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Academic & Professional Books  Botany  Economic Botany & Ethnobotany

The World of Plants in Renaissance Tuscany Medicine and Botany

By: Cristina Bellorini(Author)
284 pages, 27 b/w illustrations
Publisher: Ashgate
The World of Plants in Renaissance Tuscany
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About this book Contents Customer reviews Biography Related titles

About this book

In the sixteenth century medicinal plants, which until then had been the monopoly of apothecaries, became a major topic of investigation in the medical faculties of Italian universities, where they were observed, transplanted, and grown by learned physicians both in the wild and in the newly founded botanical gardens. Tuscany was one of the main European centres in this new field of inquiry, thanks largely to the Medici Grand Dukes, who patronised and sustained research and teaching, whilst also taking a significant personal interest in plants and medicine. This is the first major reconstruction of this new world of plants in sixteenth-century Tuscany. Focusing primarily on the medical use of plants, The World of Plants in Renaissance Tuscany also shows how plants, while maintaining their importance in therapy, began to be considered and studied for themselves, and how this new understanding prepared the groundwork for the science of botany. More broadly this study explores how the New World's flora impacted on existing botanical knowledge and how this led to the first attempts at taxonomy.

Contents

Acknowledgements
List of Illustrations
List of Tables
List of Abbreviations

Introduction

Chapter 1
- Plants and Medicine at the Court of Cosimo Francesco, and Ferdinando de' Medici
- The Construction of a Cultural Identity
- The Importance of the Name Medici: Cosmas and Damian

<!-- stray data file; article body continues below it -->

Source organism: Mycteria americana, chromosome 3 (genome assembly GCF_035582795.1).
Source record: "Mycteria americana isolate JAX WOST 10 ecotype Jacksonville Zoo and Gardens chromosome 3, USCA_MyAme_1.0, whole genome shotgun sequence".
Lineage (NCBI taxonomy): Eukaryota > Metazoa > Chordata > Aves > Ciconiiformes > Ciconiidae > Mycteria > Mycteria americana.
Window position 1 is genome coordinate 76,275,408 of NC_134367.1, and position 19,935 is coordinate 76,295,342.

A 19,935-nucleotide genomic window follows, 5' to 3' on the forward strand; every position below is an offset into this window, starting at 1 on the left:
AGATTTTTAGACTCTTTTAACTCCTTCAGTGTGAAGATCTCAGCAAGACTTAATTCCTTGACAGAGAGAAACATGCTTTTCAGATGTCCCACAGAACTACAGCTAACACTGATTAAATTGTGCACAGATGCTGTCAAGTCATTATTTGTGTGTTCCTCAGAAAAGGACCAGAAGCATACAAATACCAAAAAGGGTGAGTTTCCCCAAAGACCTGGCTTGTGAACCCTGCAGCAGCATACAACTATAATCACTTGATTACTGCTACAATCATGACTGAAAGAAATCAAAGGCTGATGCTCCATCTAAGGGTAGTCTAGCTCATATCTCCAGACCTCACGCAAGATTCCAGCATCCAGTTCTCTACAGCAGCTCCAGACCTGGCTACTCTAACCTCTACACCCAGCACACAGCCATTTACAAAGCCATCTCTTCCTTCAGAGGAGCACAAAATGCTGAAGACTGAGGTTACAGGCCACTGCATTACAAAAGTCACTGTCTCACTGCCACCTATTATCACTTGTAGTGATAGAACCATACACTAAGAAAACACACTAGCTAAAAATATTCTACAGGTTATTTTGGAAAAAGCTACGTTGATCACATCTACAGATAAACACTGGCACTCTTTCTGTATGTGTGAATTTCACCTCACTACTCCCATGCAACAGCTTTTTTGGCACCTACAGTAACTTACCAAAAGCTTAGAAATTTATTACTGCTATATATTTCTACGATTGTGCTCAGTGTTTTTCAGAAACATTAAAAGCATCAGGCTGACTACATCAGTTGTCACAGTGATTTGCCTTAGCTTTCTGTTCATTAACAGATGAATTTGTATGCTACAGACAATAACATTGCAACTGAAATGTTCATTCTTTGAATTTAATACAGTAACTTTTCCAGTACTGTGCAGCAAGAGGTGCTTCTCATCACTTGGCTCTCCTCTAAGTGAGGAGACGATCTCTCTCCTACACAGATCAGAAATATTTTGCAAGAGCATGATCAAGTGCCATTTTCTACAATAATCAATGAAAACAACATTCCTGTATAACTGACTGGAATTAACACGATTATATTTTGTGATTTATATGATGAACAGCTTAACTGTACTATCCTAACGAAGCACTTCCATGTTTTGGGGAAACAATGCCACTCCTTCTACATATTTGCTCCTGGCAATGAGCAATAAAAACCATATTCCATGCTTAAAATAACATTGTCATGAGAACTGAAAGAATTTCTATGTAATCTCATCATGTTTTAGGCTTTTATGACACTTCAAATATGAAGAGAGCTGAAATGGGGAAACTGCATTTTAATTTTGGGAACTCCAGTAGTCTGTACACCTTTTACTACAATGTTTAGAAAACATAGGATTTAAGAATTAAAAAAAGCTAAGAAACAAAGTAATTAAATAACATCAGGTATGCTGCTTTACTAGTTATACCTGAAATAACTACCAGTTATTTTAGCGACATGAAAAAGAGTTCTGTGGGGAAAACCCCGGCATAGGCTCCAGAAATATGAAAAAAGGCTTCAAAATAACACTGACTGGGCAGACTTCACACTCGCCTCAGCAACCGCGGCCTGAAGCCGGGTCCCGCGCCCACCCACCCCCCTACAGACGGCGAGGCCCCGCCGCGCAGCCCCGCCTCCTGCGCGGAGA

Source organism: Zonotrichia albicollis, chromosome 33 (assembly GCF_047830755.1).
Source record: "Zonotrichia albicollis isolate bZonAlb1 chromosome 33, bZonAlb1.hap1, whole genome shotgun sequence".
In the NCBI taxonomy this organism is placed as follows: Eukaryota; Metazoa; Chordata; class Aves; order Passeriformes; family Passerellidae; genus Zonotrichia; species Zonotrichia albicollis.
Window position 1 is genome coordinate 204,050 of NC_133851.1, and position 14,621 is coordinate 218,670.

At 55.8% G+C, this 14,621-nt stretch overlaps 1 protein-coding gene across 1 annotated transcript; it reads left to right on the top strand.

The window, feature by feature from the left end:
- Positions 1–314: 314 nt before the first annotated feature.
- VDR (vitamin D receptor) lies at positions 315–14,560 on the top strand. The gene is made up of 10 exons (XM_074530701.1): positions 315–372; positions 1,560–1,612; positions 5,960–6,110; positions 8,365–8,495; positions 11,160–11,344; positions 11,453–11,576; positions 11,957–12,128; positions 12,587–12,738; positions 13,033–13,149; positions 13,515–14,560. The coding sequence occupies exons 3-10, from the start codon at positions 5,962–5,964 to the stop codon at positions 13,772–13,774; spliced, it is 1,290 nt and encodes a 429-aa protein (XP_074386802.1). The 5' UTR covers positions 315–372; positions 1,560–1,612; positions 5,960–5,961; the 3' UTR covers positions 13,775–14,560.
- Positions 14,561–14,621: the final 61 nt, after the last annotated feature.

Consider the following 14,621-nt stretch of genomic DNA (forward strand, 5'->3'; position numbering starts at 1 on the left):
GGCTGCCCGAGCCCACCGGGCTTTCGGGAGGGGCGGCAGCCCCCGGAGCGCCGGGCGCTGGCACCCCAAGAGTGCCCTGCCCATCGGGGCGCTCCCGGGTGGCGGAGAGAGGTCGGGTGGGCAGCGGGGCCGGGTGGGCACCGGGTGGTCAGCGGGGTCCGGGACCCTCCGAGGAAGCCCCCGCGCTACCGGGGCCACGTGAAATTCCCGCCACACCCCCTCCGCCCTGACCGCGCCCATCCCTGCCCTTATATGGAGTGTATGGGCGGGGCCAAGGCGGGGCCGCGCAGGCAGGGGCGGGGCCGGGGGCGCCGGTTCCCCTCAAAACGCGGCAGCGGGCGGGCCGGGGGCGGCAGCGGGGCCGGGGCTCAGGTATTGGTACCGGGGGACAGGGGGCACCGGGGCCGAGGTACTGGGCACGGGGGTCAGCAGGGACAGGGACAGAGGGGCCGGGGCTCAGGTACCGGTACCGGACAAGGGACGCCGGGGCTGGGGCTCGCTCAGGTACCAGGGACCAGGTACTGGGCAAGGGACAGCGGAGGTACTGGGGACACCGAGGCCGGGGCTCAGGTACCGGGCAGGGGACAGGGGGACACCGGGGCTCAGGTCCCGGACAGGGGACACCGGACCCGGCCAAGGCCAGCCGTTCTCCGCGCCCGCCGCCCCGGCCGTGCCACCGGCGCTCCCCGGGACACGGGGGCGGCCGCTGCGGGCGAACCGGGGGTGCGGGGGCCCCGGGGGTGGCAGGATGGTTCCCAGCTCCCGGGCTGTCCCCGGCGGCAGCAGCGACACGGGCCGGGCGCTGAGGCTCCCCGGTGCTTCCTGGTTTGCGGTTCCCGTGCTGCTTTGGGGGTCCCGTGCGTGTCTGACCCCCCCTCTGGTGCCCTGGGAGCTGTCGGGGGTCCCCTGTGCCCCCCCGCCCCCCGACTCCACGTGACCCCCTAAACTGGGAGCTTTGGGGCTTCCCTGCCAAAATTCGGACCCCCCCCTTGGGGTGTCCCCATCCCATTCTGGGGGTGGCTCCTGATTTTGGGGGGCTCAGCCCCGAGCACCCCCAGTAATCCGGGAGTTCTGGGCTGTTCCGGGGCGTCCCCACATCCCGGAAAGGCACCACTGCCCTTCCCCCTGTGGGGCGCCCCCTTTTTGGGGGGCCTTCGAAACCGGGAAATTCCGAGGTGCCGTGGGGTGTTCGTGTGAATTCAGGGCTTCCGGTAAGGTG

- The Grand Dukes' Commitment to Medicine
- The Fonderie
- Plants and Gardens
- Conclusion

Chapter 2
- Medical Botany at the Re-founded University of Pisa
- Cosimo I's Cultural Project and the University
- Luca Ghini and the New Teaching of materia medica
- Ghini's Placiti and Lectures
- Andrea Cesalpino
- Cesalpino's Herbarium (1563): A First Attempt at Plant Classification
- Cesalpino's De plantis
- Conclusion

Chapter 3
- New Ways of Studying Plants
- Gardens of Simples
- Herbaria
- Field Trips
- Botanical Illustration
- Cosimo's Scrittoio
- Brunfels and Fuchs
- The Debate on Images
- Iacopo Ligozzi
- Conclusion

Chapter 4
- Plants from the New World
- The New plants
- Florence and Discovery
- American Plants in the Nuovo ricettario fiorentino
- Luca Ghini on the French Disease
- Gabriele Falloppio's Tractatus de morbo gallico
- New plants in Mattioli's Discorsi
- Nicolas Monardes's Historia Medicinal
- American Plants in Cesalpino's De Plantis
- Conclusion

Chapter 5
- The Nuovo ricettario fiorentino and the Understanding of Therapy
-  The First Edition of the Nuovo ricettario fiorentino
- The Evolution of the Ricettario
- The Penetration of Paracelsus's Theories into Tuscany
- Plants and Chemistry: Distillation
- Plants and Therapy in Paracelsus's Herbarius
- The Doctrine of Signatures
- Conclusion

Chapter 6
- Theory and Practice
- Medical Practice in the Faculty of Medicine
- Three Texts of Mercuriale on Quartan Fever
- Some Cases of Fever in the Medici Family
- Cosimo I's Illness in 1572
- The Account Books of the Speziale al Giglio
- Simples
- Medicines
- Conclusion

Conclusion
Bibliography

Customer Reviews

Biography

Cristina Bellorini received her PhD from the History Department at Birkbeck College, University of London. Her current research project is a study of sixteenth-century agrarian and horticultural history in Italy, based on archival sources in Florence and Milan.

By: Cristina Bellorini(Author)
284 pages, 27 b/w illustrations
Publisher: Ashgate
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